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It was the main competitor of Matchbox before 1997, when Mattel purchased Tyco Toys, then-owner of Matchbox.
Many automobile manufacturers have licensed Hot Wheels to make scale models of the cars, allowing the use of original layout blueprints and detailing. Even though Hot Wheels were initially intended for children and young adults, so they’ve become popular with mature collectors, for whom limited edition models are currently made available.
Racing track set
Along with the cars themselves, Mattel made a racing track set (sold individually). Though it could be upgraded throughout the years, the original track consisted of a set of brightly colored orange street sections (pieced together to make an oblong, circular race track), using a single (or sometimes two) “super walkers” (artificial service channels through which cars passed onto the paths, including battery-powered spinning wheels, which would propel the cars across the tracks).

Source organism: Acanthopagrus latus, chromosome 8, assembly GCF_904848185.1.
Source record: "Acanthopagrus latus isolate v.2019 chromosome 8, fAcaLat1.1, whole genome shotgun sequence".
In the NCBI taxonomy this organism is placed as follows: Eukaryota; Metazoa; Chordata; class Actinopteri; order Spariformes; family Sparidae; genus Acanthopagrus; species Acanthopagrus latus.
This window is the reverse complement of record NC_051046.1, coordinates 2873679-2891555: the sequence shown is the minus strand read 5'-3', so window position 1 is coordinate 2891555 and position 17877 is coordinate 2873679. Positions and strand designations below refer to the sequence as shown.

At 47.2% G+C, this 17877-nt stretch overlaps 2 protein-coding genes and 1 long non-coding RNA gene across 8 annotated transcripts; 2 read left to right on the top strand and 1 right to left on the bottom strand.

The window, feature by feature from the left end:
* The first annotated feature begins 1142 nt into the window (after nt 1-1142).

During the years, Hot Wheels cars have been gathered mostly by children, but at the previous 15 years[vague] there’s been an increase in the number of mature collectors. Mattel estimates that 41 million children grew up playing with the toys, the normal collector has over 1,550 cars, and children between the ages of 5 and 15 have an average of 41 automobiles. Most consider the collecting craze started with this Treasure Hunts in 1995. Mike Strauss has been known as the father of Hot Wheels amassing; he’s organized two collectors’ occasions each year in some sort since 1986. The first event was the Annual Hot Wheels Collectors Convention, generally held each year in the autumn. The conference happened in a variety of locations around the country until 2001, when the very first Annual Hot Wheels Collectors Nationals was assembled together. Ever since that time, the Conventions are held each year in southern California. The Hot Wheels Collectors Nationals rotate among cities outside of California during the spring. Strauss has also published the quarterly Hot Wheels Newsletter since 1986 and has been among the very first to unite collectors all over the world. He also writes on the Tomart’s Guide To Hot Wheels, a publication listing history, automobile descriptions and worth, which can be used by nearly every collector to learn more about the hobby and their collection. Strauss sold his group from 2011 and retired from the Hot Wheels Newsletter.
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